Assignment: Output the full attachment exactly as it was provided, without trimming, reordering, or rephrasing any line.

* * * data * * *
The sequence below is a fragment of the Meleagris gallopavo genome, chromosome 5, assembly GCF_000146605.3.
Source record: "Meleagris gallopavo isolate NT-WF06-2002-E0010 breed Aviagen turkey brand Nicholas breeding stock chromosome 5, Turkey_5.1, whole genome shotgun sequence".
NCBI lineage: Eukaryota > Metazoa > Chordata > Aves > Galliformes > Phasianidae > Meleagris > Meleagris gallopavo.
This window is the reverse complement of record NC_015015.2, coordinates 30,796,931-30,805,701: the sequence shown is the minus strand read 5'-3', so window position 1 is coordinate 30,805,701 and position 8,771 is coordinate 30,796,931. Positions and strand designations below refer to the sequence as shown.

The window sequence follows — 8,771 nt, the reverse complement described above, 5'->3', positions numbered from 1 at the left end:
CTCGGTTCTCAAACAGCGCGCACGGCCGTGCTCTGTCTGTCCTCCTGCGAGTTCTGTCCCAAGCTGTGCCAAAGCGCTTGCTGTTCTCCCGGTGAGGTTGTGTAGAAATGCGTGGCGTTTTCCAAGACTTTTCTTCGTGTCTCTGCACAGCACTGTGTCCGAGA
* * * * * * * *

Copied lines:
The sequence below is a fragment of the Meleagris gallopavo genome, chromosome 5, assembly GCF_000146605.3.
Source record: "Meleagris gallopavo isolate NT-WF06-2002-E0010 breed Aviagen turkey brand Nicholas breeding stock chromosome 5, Turkey_5.1, whole genome shotgun sequence".
NCBI lineage: Eukaryota > Metazoa > Chordata > Aves > Galliformes > Phasianidae > Meleagris > Meleagris gallopavo.
This window is the reverse complement of record NC_015015.2, coordinates 30,796,931-30,805,701: the sequence shown is the minus strand read 5'-3', so window position 1 is coordinate 30,805,701 and position 8,771 is coordinate 30,796,931. Positions and strand designations below refer to the sequence as shown.

The window sequence follows — 8,771 nt, the reverse complement described above, 5'->3', positions numbered from 1 at the left end:
CTCGGTTCTCAAACAGCGCGCACGGCCGTGCTCTGTCTGTCCTCCTGCGAGTTCTGTCCCAAGCTGTGCCAAAGCGCTTGCTGTTCTCCCGGTGAGGTTGTGTAGAAATGCGTGGCGTTTTCCAAGACTTTTCTTCGTGTCTCTGCACAGCACTGTGTCCGAGA